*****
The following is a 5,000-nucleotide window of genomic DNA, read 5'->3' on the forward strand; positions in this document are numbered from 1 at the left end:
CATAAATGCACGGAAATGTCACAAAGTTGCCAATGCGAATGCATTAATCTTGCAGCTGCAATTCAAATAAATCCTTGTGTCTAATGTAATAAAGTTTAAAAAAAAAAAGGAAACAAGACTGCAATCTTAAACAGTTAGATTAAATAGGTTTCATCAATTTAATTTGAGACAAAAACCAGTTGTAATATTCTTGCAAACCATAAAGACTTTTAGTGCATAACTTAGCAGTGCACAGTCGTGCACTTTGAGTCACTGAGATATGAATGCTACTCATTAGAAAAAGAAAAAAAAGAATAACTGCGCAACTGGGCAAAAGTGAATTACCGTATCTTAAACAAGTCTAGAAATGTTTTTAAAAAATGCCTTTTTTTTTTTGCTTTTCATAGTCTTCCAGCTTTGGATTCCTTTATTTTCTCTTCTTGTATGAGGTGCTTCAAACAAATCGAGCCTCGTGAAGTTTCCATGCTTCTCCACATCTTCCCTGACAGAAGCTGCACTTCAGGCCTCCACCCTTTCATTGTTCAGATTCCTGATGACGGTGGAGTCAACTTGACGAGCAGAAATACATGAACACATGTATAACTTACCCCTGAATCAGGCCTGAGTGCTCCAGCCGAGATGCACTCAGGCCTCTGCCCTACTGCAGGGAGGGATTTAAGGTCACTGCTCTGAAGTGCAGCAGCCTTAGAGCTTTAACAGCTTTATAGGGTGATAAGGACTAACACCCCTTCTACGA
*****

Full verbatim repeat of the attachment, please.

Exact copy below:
The following is a 5,000-nucleotide window of genomic DNA, read 5'->3' on the forward strand; positions in this document are numbered from 1 at the left end:
CATAAATGCACGGAAATGTCACAAAGTTGCCAATGCGAATGCATTAATCTTGCAGCTGCAATTCAAATAAATCCTTGTGTCTAATGTAATAAAGTTTAAAAAAAAAAAGGAAACAAGACTGCAATCTTAAACAGTTAGATTAAATAGGTTTCATCAATTTAATTTGAGACAAAAACCAGTTGTAATATTCTTGCAAACCATAAAGACTTTTAGTGCATAACTTAGCAGTGCACAGTCGTGCACTTTGAGTCACTGAGATATGAATGCTACTCATTAGAAAAAGAAAAAAAAGAATAACTGCGCAACTGGGCAAAAGTGAATTACCGTATCTTAAACAAGTCTAGAAATGTTTTTAAAAAATGCCTTTTTTTTTTTGCTTTTCATAGTCTTCCAGCTTTGGATTCCTTTATTTTCTCTTCTTGTATGAGGTGCTTCAAACAAATCGAGCCTCGTGAAGTTTCCATGCTTCTCCACATCTTCCCTGACAGAAGCTGCACTTCAGGCCTCCACCCTTTCATTGTTCAGATTCCTGATGACGGTGGAGTCAACTTGACGAGCAGAAATACATGAACACATGTATAACTTACCCCTGAATCAGGCCTGAGTGCTCCAGCCGAGATGCACTCAGGCCTCTGCCCTACTGCAGGGAGGGATTTAAGGTCACTGCTCTGAAGTGCAGCAGCCTTAGAGCTTTAACAGCTTTATAGGGTGATAAGGACTAACACCCCTTCTACGA